(Adds details on SEC decision to review its staff’s initial decision; background on the proposed deal)
By John McCrank
NEW YORK, Aug 9 (Reuters) - The U.S. Securities and Exchange Commission on Wednesday put on hold a decision by its staff approving the sale of the Chicago Stock Exchange to a group led by China-based investors, giving the regulator more time to mull the politically sensitive deal.
The SEC will vote at a later date on whether to let the decision stand.
The SEC move is not unusual, particularly if the product or deal under scrutiny is controversial or high profile. In May, SEC did not give a reason for its decision to review its staff’s initial approval to allow what would have been the first quadruple-leveraged exchange traded fund to come to market.
SEC Chairman Jay Clayton, appointed by President Donald Trump, has not weighed in on the CHX deal publicly.
The proposed sale of privately owned CHX for an undisclosed amount to a consortium led by Chongqing Casin Enterprise Group has drawn criticism from U.S. lawmakers who questioned the SEC’s ability to regulate and monitor the foreign buyers if the deal is approved.
To help ease those concerns, CHX on Monday made public statements from all of the investors involved in the deal, saying they “irrevocably submit to the jurisdiction of U.S. federal courts, the Commission and CHX,” in a filing to the SEC.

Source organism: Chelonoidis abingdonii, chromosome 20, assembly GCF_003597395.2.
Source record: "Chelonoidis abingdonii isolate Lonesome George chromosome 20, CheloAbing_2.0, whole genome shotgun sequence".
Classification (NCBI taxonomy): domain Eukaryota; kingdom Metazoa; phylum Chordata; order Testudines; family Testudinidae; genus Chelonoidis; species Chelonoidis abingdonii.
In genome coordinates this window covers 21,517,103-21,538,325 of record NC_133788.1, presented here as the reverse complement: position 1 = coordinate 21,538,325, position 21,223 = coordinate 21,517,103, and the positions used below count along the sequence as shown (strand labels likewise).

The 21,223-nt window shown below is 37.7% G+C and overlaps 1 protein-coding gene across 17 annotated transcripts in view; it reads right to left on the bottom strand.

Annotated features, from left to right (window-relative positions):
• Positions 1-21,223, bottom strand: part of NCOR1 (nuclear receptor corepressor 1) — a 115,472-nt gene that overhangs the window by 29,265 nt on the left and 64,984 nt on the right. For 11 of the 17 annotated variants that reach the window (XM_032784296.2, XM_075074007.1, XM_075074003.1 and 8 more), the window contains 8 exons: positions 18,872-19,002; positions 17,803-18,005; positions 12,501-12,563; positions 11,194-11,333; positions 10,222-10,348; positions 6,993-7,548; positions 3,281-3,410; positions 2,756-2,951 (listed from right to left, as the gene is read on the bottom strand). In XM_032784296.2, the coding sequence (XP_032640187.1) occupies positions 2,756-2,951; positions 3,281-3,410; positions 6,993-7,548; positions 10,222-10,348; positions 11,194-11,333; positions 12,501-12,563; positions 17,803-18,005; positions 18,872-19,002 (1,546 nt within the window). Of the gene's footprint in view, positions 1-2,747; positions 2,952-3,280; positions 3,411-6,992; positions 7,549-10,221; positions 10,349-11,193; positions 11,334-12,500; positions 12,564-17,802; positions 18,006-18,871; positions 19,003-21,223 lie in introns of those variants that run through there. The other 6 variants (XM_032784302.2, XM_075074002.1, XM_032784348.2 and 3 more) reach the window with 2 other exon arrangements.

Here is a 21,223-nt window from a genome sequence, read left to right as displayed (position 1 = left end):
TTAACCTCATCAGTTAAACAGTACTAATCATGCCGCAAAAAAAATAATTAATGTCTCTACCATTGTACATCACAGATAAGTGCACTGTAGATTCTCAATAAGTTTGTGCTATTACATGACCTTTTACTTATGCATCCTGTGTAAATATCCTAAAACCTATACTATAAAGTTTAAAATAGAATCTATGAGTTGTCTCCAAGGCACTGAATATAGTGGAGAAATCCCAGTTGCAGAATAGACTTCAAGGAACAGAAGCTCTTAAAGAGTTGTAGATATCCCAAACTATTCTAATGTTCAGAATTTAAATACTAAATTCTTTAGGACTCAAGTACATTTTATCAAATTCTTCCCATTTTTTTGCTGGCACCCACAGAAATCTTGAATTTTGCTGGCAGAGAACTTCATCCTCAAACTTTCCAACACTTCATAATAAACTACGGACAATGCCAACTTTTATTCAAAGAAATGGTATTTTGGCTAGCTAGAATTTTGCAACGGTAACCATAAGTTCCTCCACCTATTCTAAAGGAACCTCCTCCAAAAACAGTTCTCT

The SEC reviews proposed deals involving exchanges to ensure compliance with federal regulations and that the exchanges can appropriately self-police their brokerage members.
CHX also said its investors would report annually to the SEC on their ownership levels in the exchange, and that CHX would restrict access to sensitive market data to key exchange personnel, who would be prohibited from sharing it with Casin employees.
The SEC decision comes amidst a tougher climate for Chinese-led deals in the United States, with an increasing number of them being blocked under the Trump administration, Reuters reported in July.
The Committee on Foreign Investment in the United States, which scrutinizes deals for potential national security concerns, approved the planned CHX sale in December, prior to Trump taking office.
A rise in cyber security threats and rapid advances in technology make it more difficult to establish whether a deal poses any threat, lawyers who represent companies before CFIUS said in July.
With a market share of less than 0.5 percent, CHX is a niche player in the U.S. stock market, where it competes against 12 other exchanges including Intercontinental Exchange Inc’s New York Stock Exchange, Nasdaq Inc and CBOE Holdings Inc-owned Bats.
Still, Casin Group, a privately held company that invests in real estate development and financial holdings, sees potential in the exchange and has said its long-term goal is to list Chinese companies in the United States through CHX, which has locations in Chicago and New Jersey. It also plans to eventually build an exchange in China using CHX technology.
If the deal goes ahead, it would be the first time a U.S. exchange has been bought by Chinese investors. There are also U.S. investors in the group.
Reporting by John McCrank; Editing by Sandra Maler and Lisa Shumaker